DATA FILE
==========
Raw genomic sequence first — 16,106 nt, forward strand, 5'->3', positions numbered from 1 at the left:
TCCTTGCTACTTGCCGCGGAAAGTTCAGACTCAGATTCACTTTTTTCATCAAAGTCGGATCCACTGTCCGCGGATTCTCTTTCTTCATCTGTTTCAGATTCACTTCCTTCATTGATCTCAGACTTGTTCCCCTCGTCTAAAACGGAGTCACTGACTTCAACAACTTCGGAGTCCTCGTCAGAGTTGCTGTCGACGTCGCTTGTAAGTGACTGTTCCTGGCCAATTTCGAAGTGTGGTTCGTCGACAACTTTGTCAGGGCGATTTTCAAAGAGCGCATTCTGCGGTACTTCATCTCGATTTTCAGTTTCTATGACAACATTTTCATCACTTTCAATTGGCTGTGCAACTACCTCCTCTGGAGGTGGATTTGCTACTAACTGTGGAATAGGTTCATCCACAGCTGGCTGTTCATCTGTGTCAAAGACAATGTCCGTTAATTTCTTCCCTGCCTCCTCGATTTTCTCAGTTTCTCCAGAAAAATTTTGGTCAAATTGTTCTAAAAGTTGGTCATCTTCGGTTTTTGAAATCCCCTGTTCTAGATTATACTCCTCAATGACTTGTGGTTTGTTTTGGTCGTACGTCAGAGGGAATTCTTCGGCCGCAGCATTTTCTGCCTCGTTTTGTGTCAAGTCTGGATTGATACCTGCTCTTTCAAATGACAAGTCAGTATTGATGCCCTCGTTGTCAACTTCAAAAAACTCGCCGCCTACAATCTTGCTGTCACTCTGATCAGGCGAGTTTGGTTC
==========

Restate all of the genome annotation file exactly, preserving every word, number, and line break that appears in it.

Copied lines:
Raw genomic sequence first — 16,106 nt, forward strand, 5'->3', positions numbered from 1 at the left:
TCCTTGCTACTTGCCGCGGAAAGTTCAGACTCAGATTCACTTTTTTCATCAAAGTCGGATCCACTGTCCGCGGATTCTCTTTCTTCATCTGTTTCAGATTCACTTCCTTCATTGATCTCAGACTTGTTCCCCTCGTCTAAAACGGAGTCACTGACTTCAACAACTTCGGAGTCCTCGTCAGAGTTGCTGTCGACGTCGCTTGTAAGTGACTGTTCCTGGCCAATTTCGAAGTGTGGTTCGTCGACAACTTTGTCAGGGCGATTTTCAAAGAGCGCATTCTGCGGTACTTCATCTCGATTTTCAGTTTCTATGACAACATTTTCATCACTTTCAATTGGCTGTGCAACTACCTCCTCTGGAGGTGGATTTGCTACTAACTGTGGAATAGGTTCATCCACAGCTGGCTGTTCATCTGTGTCAAAGACAATGTCCGTTAATTTCTTCCCTGCCTCCTCGATTTTCTCAGTTTCTCCAGAAAAATTTTGGTCAAATTGTTCTAAAAGTTGGTCATCTTCGGTTTTTGAAATCCCCTGTTCTAGATTATACTCCTCAATGACTTGTGGTTTGTTTTGGTCGTACGTCAGAGGGAATTCTTCGGCCGCAGCATTTTCTGCCTCGTTTTGTGTCAAGTCTGGATTGATACCTGCTCTTTCAAATGACAAGTCAGTATTGATGCCCTCGTTGTCAACTTCAAAAAACTCGCCGCCTACAATCTTGCTGTCACTCTGATCAGGCGAGTTTGGTTC